4. Could you provide information about the role you can play juniors and underclassmen who are interested in starting college applications or those who want to learn information about education beyond high school?

“I can help juniors and underclassmen by a) introducing them to the college application process early, and b) letting them know what steps they can take right now to make themselves strong applicants. If I’m working with a freshman that wants to be a vet, I’d work with their counselors to make sure they took appropriate coursework in biology, chemistry, anatomy, and animal science. I’d also encourage them to volunteer and/or join extracurriculars to foster their interests. For juniors, I’d introduce them to the websites and scholarships they’ll use as they go through the college application process (and there are a lot of them): CFNC, RDS, Common App, Triangle Community Foundation, and more. I’d also assess their current grades, test scores, interests, and activities to help them identify schools where they’d be a good fit.”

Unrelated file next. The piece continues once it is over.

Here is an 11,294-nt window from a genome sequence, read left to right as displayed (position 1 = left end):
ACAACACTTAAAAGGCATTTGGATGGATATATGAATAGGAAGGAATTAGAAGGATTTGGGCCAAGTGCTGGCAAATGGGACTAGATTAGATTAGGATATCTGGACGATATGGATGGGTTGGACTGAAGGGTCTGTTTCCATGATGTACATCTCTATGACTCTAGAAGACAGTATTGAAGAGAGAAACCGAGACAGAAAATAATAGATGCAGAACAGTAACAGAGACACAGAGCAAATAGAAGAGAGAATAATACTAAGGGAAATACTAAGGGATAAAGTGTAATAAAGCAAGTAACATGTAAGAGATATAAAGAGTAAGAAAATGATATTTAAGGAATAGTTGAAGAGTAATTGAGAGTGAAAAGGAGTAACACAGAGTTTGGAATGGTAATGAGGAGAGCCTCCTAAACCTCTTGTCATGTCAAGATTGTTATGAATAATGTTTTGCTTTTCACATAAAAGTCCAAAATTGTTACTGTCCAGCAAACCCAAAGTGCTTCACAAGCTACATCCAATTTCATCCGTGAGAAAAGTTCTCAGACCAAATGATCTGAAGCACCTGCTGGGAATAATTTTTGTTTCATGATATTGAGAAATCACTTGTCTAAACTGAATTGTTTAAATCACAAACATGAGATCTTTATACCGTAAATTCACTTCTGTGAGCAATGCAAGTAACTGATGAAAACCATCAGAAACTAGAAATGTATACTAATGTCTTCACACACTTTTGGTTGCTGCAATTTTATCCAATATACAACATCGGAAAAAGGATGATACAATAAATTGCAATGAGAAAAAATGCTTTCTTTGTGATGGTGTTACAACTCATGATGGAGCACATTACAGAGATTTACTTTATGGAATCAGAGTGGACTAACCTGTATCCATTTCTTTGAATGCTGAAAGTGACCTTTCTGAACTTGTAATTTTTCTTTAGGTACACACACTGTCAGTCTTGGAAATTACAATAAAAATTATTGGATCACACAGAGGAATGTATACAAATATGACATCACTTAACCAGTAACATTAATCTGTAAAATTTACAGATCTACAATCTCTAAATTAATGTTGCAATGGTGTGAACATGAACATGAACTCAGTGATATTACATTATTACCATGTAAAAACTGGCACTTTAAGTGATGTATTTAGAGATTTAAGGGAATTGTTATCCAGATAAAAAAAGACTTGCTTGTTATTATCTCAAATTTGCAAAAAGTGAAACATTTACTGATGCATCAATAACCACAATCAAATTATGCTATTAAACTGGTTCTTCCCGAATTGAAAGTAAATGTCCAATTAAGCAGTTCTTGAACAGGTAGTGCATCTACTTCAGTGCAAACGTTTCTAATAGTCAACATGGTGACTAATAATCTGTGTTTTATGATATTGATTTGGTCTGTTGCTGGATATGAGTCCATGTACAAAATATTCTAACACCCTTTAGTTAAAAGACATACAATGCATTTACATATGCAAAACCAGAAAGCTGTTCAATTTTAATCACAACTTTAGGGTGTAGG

5. How might you help students with their college essays? Any tips for writing a good essay or starting one?

“So this is a big one! For essays, what I have students do is invite me as an editor to their Google Doc; from there, I keep the suggesting tab on as they read their papers out loud. I follow along silently, making small edits/comments along the way before they finish. At the end, we discuss the strengths of their essays and areas for improvement. I think this is the biggest topic I cover in my one on one meetings, outside of financial aid/scholarships. In terms of tips, I recommend that students start with skeletons: just make a general outline of what they want to talk about, using bullet points. Those bullet points then become sentences, which then become paragraphs, and before they know it, they have an essay right in front of them!”